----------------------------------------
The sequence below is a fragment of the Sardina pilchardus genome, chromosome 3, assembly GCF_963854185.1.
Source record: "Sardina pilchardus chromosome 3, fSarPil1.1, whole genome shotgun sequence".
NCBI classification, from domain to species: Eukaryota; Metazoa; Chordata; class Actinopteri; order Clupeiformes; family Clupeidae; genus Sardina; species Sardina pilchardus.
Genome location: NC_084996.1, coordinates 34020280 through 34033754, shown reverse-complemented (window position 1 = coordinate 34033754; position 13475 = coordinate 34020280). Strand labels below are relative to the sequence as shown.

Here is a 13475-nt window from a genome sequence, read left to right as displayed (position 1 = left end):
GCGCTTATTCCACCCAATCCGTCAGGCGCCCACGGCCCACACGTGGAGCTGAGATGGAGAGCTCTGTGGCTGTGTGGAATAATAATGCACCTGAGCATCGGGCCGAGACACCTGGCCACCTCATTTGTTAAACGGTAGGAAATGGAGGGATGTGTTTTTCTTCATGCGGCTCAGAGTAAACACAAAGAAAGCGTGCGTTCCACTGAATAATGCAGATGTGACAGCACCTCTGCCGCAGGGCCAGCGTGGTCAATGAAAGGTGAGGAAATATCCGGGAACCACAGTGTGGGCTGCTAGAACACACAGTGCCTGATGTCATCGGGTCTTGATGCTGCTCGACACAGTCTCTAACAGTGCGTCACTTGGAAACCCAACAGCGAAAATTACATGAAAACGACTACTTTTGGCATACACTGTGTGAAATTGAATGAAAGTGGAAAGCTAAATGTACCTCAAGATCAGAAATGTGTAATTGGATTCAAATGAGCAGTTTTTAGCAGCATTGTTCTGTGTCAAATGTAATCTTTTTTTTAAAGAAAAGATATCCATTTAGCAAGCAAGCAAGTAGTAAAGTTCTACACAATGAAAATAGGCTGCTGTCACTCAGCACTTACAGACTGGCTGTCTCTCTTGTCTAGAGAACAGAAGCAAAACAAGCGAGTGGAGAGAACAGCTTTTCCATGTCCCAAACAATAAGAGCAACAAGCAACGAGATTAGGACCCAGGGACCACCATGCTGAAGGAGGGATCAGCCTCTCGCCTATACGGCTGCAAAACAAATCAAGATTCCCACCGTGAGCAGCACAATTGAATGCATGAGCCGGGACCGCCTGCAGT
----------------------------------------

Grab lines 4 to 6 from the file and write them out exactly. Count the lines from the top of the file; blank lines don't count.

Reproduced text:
Genome location: NC_084996.1, coordinates 34020280 through 34033754, shown reverse-complemented (window position 1 = coordinate 34033754; position 13475 = coordinate 34020280). Strand labels below are relative to the sequence as shown.

Here is a 13475-nt window from a genome sequence, read left to right as displayed (position 1 = left end):
GCGCTTATTCCACCCAATCCGTCAGGCGCCCACGGCCCACACGTGGAGCTGAGATGGAGAGCTCTGTGGCTGTGTGGAATAATAATGCACCTGAGCATCGGGCCGAGACACCTGGCCACCTCATTTGTTAAACGGTAGGAAATGGAGGGATGTGTTTTTCTTCATGCGGCTCAGAGTAAACACAAAGAAAGCGTGCGTTCCACTGAATAATGCAGATGTGACAGCACCTCTGCCGCAGGGCCAGCGTGGTCAATGAAAGGTGAGGAAATATCCGGGAACCACAGTGTGGGCTGCTAGAACACACAGTGCCTGATGTCATCGGGTCTTGATGCTGCTCGACACAGTCTCTAACAGTGCGTCACTTGGAAACCCAACAGCGAAAATTACATGAAAACGACTACTTTTGGCATACACTGTGTGAAATTGAATGAAAGTGGAAAGCTAAATGTACCTCAAGATCAGAAATGTGTAATTGGATTCAAATGAGCAGTTTTTAGCAGCATTGTTCTGTGTCAAATGTAATCTTTTTTTTAAAGAAAAGATATCCATTTAGCAAGCAAGCAAGTAGTAAAGTTCTACACAATGAAAATAGGCTGCTGTCACTCAGCACTTACAGACTGGCTGTCTCTCTTGTCTAGAGAACAGAAGCAAAACAAGCGAGTGGAGAGAACAGCTTTTCCATGTCCCAAACAATAAGAGCAACAAGCAACGAGATTAGGACCCAGGGACCACCATGCTGAAGGAGGGATCAGCCTCTCGCCTATACGGCTGCAAAACAAATCAAGATTCCCACCGTGAGCAGCACAATTGAATGCATGAGCCGGGACCGCCTGCAGT